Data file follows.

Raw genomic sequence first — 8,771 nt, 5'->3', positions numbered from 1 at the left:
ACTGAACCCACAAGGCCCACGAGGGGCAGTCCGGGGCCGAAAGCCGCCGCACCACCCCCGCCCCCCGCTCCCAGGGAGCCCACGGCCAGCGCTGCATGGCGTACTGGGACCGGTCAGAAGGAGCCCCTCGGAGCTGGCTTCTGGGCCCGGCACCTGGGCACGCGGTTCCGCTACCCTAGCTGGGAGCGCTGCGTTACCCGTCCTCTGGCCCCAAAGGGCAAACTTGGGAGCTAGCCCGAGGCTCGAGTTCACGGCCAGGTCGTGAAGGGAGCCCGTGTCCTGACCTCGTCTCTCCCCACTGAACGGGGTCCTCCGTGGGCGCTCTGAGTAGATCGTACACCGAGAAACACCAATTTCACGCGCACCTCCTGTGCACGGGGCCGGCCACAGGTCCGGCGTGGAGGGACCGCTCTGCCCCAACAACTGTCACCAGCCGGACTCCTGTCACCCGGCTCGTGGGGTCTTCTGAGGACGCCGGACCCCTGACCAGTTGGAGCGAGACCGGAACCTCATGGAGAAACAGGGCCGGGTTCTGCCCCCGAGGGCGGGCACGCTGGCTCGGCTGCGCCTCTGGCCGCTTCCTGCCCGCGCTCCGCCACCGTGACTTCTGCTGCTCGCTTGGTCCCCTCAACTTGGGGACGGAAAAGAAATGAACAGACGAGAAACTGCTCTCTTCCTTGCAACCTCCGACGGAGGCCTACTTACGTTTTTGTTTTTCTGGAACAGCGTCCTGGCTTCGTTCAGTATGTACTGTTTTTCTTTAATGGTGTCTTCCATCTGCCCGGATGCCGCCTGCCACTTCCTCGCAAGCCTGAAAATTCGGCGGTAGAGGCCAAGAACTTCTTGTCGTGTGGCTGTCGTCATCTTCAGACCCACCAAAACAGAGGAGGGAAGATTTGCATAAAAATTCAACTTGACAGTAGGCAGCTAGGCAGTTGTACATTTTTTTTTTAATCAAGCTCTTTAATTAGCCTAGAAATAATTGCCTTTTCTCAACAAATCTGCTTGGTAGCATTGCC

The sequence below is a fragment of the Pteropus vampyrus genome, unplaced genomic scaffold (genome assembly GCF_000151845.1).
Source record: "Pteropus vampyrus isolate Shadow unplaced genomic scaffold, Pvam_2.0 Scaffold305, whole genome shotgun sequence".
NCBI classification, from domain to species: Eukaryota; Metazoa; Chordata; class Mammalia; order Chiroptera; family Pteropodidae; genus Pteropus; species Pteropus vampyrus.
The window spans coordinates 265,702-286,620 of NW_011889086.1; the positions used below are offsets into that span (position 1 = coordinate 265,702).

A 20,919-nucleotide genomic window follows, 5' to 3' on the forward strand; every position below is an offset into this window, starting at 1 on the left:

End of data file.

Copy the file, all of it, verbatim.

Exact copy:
Raw genomic sequence first — 8,771 nt, 5'->3', positions numbered from 1 at the left:
ACTGAACCCACAAGGCCCACGAGGGGCAGTCCGGGGCCGAAAGCCGCCGCACCACCCCCGCCCCCCGCTCCCAGGGAGCCCACGGCCAGCGCTGCATGGCGTACTGGGACCGGTCAGAAGGAGCCCCTCGGAGCTGGCTTCTGGGCCCGGCACCTGGGCACGCGGTTCCGCTACCCTAGCTGGGAGCGCTGCGTTACCCGTCCTCTGGCCCCAAAGGGCAAACTTGGGAGCTAGCCCGAGGCTCGAGTTCACGGCCAGGTCGTGAAGGGAGCCCGTGTCCTGACCTCGTCTCTCCCCACTGAACGGGGTCCTCCGTGGGCGCTCTGAGTAGATCGTACACCGAGAAACACCAATTTCACGCGCACCTCCTGTGCACGGGGCCGGCCACAGGTCCGGCGTGGAGGGACCGCTCTGCCCCAACAACTGTCACCAGCCGGACTCCTGTCACCCGGCTCGTGGGGTCTTCTGAGGACGCCGGACCCCTGACCAGTTGGAGCGAGACCGGAACCTCATGGAGAAACAGGGCCGGGTTCTGCCCCCGAGGGCGGGCACGCTGGCTCGGCTGCGCCTCTGGCCGCTTCCTGCCCGCGCTCCGCCACCGTGACTTCTGCTGCTCGCTTGGTCCCCTCAACTTGGGGACGGAAAAGAAATGAACAGACGAGAAACTGCTCTCTTCCTTGCAACCTCCGACGGAGGCCTACTTACGTTTTTGTTTTTCTGGAACAGCGTCCTGGCTTCGTTCAGTATGTACTGTTTTTCTTTAATGGTGTCTTCCATCTGCCCGGATGCCGCCTGCCACTTCCTCGCAAGCCTGAAAATTCGGCGGTAGAGGCCAAGAACTTCTTGTCGTGTGGCTGTCGTCATCTTCAGACCCACCAAAACAGAGGAGGGAAGATTTGCATAAAAATTCAACTTGACAGTAGGCAGCTAGGCAGTTGTACATTTTTTTTTTAATCAAGCTCTTTAATTAGCCTAGAAATAATTGCCTTTTCTCAACAAATCTGCTTGGTAGCATTGCC

The sequence below is a fragment of the Pteropus vampyrus genome, unplaced genomic scaffold (genome assembly GCF_000151845.1).
Source record: "Pteropus vampyrus isolate Shadow unplaced genomic scaffold, Pvam_2.0 Scaffold305, whole genome shotgun sequence".
NCBI classification, from domain to species: Eukaryota; Metazoa; Chordata; class Mammalia; order Chiroptera; family Pteropodidae; genus Pteropus; species Pteropus vampyrus.
The window spans coordinates 265,702-286,620 of NW_011889086.1; the positions used below are offsets into that span (position 1 = coordinate 265,702).

A 20,919-nucleotide genomic window follows, 5' to 3' on the forward strand; every position below is an offset into this window, starting at 1 on the left: